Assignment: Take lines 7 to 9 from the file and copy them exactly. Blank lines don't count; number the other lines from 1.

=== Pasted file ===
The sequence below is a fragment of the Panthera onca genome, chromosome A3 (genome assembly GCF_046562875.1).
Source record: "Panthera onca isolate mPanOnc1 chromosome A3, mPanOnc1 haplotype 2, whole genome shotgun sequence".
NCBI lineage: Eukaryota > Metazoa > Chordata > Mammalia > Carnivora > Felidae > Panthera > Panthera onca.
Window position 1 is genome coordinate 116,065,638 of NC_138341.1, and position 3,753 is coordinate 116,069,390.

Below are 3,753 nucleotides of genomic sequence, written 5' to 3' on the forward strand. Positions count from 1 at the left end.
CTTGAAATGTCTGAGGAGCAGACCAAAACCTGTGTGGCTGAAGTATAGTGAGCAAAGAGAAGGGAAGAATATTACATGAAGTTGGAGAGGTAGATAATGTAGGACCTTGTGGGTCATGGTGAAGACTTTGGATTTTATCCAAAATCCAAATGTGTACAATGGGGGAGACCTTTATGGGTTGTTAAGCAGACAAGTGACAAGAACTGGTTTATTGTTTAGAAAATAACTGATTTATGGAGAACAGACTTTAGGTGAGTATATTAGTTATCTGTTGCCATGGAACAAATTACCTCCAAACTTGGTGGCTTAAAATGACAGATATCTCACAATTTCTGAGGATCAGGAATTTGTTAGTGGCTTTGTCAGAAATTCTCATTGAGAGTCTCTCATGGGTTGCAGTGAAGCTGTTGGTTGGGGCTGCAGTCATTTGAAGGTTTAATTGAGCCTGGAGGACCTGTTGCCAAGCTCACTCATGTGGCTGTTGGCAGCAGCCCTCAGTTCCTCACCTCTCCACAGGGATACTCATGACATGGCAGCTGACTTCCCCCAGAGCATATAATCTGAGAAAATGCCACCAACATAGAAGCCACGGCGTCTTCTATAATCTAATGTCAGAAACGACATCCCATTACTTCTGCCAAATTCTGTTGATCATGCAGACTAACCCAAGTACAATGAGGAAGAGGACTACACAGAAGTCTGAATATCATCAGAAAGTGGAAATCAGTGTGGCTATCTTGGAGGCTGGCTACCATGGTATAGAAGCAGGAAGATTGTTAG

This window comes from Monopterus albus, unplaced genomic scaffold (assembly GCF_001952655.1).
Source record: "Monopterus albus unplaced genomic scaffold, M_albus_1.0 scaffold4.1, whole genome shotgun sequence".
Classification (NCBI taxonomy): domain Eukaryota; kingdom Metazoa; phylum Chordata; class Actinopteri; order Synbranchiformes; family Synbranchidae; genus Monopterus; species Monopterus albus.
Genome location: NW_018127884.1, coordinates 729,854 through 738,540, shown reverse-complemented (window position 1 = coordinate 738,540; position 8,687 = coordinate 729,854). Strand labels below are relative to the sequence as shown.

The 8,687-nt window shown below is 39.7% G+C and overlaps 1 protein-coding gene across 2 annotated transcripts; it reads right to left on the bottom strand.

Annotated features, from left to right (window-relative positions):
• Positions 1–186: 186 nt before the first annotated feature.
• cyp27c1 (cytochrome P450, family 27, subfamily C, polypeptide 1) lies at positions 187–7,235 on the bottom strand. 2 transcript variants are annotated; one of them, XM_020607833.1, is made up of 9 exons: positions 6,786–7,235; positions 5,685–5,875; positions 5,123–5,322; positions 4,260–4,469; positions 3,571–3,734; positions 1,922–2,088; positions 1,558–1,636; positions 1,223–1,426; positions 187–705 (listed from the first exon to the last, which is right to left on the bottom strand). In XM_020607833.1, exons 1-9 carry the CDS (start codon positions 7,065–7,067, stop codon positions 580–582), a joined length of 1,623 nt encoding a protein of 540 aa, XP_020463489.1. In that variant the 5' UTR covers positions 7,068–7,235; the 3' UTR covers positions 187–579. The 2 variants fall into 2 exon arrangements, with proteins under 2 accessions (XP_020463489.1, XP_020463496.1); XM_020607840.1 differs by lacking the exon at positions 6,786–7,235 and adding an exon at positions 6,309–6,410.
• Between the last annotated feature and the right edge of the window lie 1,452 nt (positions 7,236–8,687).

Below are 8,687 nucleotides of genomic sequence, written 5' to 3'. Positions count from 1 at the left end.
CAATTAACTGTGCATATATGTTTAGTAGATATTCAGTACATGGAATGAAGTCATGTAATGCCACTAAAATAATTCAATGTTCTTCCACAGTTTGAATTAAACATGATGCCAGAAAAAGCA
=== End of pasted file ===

This window comes from Monopterus albus, unplaced genomic scaffold (assembly GCF_001952655.1).
Source record: "Monopterus albus unplaced genomic scaffold, M_albus_1.0 scaffold4.1, whole genome shotgun sequence".
Classification (NCBI taxonomy): domain Eukaryota; kingdom Metazoa; phylum Chordata; class Actinopteri; order Synbranchiformes; family Synbranchidae; genus Monopterus; species Monopterus albus.